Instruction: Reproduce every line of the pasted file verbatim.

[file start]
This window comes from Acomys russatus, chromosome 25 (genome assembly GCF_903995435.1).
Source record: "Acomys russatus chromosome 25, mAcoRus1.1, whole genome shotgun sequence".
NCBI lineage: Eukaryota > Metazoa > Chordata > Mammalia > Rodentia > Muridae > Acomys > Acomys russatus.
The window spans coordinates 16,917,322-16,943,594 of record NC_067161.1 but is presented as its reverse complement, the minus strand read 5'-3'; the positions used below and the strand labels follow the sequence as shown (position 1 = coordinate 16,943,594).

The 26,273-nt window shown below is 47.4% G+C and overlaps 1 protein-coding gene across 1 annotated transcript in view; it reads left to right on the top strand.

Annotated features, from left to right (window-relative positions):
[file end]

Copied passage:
This window comes from Acomys russatus, chromosome 25 (genome assembly GCF_903995435.1).
Source record: "Acomys russatus chromosome 25, mAcoRus1.1, whole genome shotgun sequence".
NCBI lineage: Eukaryota > Metazoa > Chordata > Mammalia > Rodentia > Muridae > Acomys > Acomys russatus.
The window spans coordinates 16,917,322-16,943,594 of record NC_067161.1 but is presented as its reverse complement, the minus strand read 5'-3'; the positions used below and the strand labels follow the sequence as shown (position 1 = coordinate 16,943,594).

The 26,273-nt window shown below is 47.4% G+C and overlaps 1 protein-coding gene across 1 annotated transcript in view; it reads left to right on the top strand.

Annotated features, from left to right (window-relative positions):